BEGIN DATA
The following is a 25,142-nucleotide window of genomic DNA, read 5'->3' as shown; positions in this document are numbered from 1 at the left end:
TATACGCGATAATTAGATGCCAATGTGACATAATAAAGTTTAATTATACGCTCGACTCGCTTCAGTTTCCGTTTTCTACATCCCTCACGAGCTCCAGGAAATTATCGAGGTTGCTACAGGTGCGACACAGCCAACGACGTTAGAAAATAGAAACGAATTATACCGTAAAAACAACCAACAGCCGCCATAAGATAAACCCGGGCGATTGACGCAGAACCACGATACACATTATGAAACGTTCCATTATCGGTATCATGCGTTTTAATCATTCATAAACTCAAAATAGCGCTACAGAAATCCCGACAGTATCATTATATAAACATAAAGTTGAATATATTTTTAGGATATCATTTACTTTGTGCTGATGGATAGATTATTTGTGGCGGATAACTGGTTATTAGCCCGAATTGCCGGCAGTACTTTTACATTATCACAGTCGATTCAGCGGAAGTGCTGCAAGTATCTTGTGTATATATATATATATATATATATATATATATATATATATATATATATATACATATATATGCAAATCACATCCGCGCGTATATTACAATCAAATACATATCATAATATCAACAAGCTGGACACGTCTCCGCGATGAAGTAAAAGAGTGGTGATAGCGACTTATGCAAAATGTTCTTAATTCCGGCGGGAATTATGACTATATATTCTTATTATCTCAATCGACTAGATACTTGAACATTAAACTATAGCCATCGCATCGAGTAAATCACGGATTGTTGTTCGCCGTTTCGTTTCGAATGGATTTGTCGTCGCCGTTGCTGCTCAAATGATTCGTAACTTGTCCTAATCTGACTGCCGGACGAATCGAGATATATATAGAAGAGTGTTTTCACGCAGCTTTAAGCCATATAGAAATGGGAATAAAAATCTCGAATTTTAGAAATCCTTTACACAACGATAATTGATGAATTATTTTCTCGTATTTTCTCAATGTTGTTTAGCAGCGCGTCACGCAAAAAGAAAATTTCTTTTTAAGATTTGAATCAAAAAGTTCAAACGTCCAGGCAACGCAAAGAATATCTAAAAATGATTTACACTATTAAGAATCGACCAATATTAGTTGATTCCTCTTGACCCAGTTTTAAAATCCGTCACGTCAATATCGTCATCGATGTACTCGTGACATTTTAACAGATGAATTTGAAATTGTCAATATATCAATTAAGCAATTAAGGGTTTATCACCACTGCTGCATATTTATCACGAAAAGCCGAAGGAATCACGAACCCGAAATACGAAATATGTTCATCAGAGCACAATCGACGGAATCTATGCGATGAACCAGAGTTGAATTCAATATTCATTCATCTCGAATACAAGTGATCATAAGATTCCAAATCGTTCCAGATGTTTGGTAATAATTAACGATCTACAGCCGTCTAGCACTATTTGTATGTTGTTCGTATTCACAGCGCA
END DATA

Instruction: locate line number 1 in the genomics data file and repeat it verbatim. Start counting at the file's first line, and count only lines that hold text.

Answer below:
The following is a 25,142-nucleotide window of genomic DNA, read 5'->3' as shown; positions in this document are numbered from 1 at the left end: